Yesterday, Attorney General Jeff Sessions reversed a 2013 Justice Department policy that worked to keep federal law enforcement from going after recreational and medical marijuana users and producers in states that have legalized pot.
That's just stupid policy from any number of perspectives: A growing majority of Americans believe pot should be treated like wine and alcohol. States that have legalized have witnessed no negative social effects and teen pot use is even declining. President Trump campaigned on the promise that marijuana policy should be decided at the state level, a position fully consistent with federalism Sessions himself pretends to espouse. California and Nevada just started selling legal weed and Massachusetts is set to follow suit later in 2018. It's clear the war on pot is over and the prohibitionists have lost.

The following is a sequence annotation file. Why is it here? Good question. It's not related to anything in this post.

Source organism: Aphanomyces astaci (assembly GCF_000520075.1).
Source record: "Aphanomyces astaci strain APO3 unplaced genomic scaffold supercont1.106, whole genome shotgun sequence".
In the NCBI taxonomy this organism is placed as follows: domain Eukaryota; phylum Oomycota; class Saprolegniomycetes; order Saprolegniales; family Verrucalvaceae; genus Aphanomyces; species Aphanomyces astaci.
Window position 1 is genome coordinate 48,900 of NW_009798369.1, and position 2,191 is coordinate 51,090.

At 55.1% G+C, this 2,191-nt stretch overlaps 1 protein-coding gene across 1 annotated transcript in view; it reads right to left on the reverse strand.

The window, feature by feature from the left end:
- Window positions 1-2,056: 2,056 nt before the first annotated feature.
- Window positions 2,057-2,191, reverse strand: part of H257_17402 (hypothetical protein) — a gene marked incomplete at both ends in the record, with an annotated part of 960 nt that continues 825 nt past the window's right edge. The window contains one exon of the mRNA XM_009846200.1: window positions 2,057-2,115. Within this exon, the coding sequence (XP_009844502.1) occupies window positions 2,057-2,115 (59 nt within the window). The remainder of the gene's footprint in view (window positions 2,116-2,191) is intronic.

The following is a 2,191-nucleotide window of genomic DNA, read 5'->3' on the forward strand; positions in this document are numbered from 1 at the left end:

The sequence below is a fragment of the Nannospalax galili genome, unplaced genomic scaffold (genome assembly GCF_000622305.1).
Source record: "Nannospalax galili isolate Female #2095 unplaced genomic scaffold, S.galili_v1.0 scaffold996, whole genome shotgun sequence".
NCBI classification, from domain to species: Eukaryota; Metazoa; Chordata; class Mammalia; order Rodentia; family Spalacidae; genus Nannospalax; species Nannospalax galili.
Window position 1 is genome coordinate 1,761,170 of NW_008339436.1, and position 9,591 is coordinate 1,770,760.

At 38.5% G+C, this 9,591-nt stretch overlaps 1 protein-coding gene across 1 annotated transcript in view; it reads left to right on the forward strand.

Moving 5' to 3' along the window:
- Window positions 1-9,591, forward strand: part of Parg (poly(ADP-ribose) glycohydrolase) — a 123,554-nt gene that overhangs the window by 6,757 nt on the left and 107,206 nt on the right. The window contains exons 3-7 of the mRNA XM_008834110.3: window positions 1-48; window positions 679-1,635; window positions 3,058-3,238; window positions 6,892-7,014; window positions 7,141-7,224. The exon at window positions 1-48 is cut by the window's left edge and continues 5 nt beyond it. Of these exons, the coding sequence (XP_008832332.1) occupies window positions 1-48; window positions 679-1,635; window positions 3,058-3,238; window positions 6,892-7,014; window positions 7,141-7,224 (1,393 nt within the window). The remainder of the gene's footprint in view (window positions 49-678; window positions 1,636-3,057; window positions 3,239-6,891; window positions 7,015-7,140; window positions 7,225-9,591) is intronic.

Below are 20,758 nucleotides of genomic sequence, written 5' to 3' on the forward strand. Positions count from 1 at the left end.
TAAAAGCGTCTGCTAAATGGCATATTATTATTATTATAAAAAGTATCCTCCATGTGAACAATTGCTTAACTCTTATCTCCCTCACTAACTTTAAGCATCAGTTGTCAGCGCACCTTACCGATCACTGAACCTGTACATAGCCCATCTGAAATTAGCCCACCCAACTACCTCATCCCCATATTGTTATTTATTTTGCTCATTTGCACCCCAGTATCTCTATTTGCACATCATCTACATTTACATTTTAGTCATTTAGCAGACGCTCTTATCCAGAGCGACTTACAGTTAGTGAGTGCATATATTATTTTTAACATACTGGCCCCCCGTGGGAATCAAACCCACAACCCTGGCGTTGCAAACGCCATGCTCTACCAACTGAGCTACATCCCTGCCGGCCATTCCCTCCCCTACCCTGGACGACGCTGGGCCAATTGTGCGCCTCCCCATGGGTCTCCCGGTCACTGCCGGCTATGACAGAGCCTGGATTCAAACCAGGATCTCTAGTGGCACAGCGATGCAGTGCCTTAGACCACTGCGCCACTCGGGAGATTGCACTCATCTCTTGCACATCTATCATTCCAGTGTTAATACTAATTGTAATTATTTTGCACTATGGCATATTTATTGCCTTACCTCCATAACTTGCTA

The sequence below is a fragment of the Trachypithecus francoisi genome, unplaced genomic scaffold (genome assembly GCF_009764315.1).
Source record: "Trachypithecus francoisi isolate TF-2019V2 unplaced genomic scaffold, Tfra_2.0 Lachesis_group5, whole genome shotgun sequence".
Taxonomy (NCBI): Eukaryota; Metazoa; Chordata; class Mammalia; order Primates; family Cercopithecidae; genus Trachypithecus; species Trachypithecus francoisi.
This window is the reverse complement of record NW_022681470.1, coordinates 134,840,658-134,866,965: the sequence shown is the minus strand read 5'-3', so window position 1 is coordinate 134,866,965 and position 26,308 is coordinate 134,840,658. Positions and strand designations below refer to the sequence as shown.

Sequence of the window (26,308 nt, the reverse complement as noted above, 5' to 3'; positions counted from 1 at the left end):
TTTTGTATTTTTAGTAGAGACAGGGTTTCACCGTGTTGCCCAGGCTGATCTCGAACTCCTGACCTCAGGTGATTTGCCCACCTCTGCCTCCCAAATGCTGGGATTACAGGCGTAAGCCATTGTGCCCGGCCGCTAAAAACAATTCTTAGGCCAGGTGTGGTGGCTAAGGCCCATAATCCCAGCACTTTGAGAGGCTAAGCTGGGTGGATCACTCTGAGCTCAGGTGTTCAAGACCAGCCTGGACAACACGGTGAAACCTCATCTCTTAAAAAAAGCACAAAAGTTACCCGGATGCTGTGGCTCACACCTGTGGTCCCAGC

But if Sessions can't really stop legalization, says Reason Senior Editor Jacob Sullum, he can slow it down and make it more painful and disruptive than it needs to be. In a fun, freewheeling conversation about pot, politics, and posturing, Sullum, the author of the groundbreaking Saying Yes: In Defense of Drug Use, talks with Nick Gillespie about what red state (besides Alaska) will be the first to legalize pot, what should happen to people behind bars for crimes that are no longer crimes, and how cannabis culture will change in an America where people are fully free to smoke dope.
Audio production by Ian Keyser.
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